"... Before dealing with the principal on his own account, however, an agent has a duty, not only to make no misstatements of fact, but also to disclose to the principal all material facts fully and completely. A fact is material ... if it is one which the agent should realize would be likely to affect the judgment of the principal in giving his consent to the agent to enter into the particular transaction on the specified terms. Hence, the disclosure must include not only the fact that the agent is acting on his own account, but also all other facts which he should realize have or are likely to have a bearing upon the desirability of the transaction from the viewpoint of the principal...." (§ 390, Comment: a.)

*557 Inherent in the defendants' contention is their concession that the relation of principal and agent existed between the plaintiff and all of them when it was proposed that plaintiff trade her farm for an apartment house located at 431 Taylor. At that time the Foremans and W.H. Faunce were present, and represented to plaintiff that the apartment house would bring in a good income each month and that it was worth more than the farm. Those were representations the plaintiff relied upon; they were made by Faunce as her agent before it was disclosed he was the owner of the apartment house. When the defendants disclosed no more to the plaintiff than Faunce's ownership, they fell short of their duty as agents. It was their duty to fully advise the plaintiff of all facts within their knowledge affecting the value of the apartment house, including the fact that the Faunces had recently purchased it for $4800 and had expended approximately $600 for repairs. Until the relation of principal and agent is terminated by act or agreement of the parties, the relation continues, and partial disclosure of facts within the agent's knowledge is insufficient to terminate that relation when others associated with the agency continue to deal with the principal for an exchange of his property for that owned by one of the agents. Here, Faunce's mere withdrawal from the room was insufficient to satisfy the strict requirement of the defendants' fiduciary duties to plaintiff, or to constitute a termination of the Faunce's relation with plaintiff as her agents.

Furthermore, defendants' unfairness in concealing, until after the signing of the contract, that they would require the plaintiff to mortgage the apartment house for $2800 so they could clear the farm of the mortgage, and also their concealment until after the trade was made, that a $300 commission would be deducted from the $1,000 cash loan are facts which cannot be overlooked. Faunce was the original recipient of the commission and expenses of sale, which negates the assertion that Foreman alone made the charge for the commission, and Faunce's deduction of that charge from the checks he gave the plaintiff was sufficient to indicate to her that he was still acting as her agent.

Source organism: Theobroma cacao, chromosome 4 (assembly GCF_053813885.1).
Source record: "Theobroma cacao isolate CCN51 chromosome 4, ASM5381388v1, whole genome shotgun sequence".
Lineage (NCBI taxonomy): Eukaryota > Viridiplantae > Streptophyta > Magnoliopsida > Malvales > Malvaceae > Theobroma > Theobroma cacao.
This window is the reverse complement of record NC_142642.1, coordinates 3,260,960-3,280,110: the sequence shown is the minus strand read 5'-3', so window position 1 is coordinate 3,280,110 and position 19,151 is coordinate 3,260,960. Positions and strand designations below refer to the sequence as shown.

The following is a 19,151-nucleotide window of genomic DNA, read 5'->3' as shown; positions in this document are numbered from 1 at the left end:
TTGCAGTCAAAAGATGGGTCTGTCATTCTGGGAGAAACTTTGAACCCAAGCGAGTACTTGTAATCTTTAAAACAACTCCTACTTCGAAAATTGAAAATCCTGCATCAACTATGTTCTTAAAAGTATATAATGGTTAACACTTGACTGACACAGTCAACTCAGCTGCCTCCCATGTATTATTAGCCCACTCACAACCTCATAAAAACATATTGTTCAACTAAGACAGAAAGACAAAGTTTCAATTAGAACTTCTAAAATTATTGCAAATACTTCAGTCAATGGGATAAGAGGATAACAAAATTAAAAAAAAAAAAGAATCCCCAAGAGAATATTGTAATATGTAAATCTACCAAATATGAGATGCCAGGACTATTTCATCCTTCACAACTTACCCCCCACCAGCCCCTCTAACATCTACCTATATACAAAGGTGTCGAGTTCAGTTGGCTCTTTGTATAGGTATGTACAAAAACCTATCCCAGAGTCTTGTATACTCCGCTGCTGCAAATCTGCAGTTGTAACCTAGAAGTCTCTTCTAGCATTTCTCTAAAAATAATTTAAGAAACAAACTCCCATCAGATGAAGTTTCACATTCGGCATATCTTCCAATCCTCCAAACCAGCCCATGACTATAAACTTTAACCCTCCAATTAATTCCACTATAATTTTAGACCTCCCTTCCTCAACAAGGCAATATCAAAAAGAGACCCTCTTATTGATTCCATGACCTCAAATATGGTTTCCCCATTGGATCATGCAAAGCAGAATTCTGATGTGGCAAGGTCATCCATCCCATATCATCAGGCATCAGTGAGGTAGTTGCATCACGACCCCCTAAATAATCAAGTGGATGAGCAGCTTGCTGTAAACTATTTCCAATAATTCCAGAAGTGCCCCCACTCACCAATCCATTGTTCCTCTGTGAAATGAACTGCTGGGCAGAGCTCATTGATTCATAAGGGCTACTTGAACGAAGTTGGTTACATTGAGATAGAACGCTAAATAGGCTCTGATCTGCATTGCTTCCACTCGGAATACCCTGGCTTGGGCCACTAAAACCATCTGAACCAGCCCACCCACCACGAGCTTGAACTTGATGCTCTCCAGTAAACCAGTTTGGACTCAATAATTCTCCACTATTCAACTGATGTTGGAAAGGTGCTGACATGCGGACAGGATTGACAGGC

Giving the petition the liberal construction to which it is entitled when attacked in the manner indicated, it sufficiently alleged that representations upon which the plaintiff relied were made by the defendants as agents of the Foreman Real Estate Agency and that each of them equally participated in making the exchange of properties.

*558 Defendants' second point that the exchange of properties was an even trade could be passed as having no merit. Defendants claim an even trade could only have consisted of plaintiff's farm free of encumbrance to Faunce for Faunce's apartment house encumbered by the $2800 mortgage. There are other meanings equally applicable for the term "even trade"; for instance, plaintiff's equity in the farm for Faunce's apartment house unencumbered, or a trade of equally-valued properties. Either meaning could be accepted in favor of the petition. The point is not well taken.

Defendants' third point is that statements made by them concerning the properties were merely expressions of opinion as to value and not statements of fact upon which a charge of false representations could be based. They cite and rely upon Ross v. Cox, 93 Kan. 338, 144 Pac. 227; Berridge v. O'Flanagan, 122 Kan. 74, 251 Pac. 175, and Harvey v. Tucker, 136 Kan. 61, 12 P.2d 847, which held that statements of value or comparative value of real estate made by agents in endeavoring to sell or exchange it are ordinarily regarded as expressions of opinion and not representations of fact upon which an action of deceit can be predicated.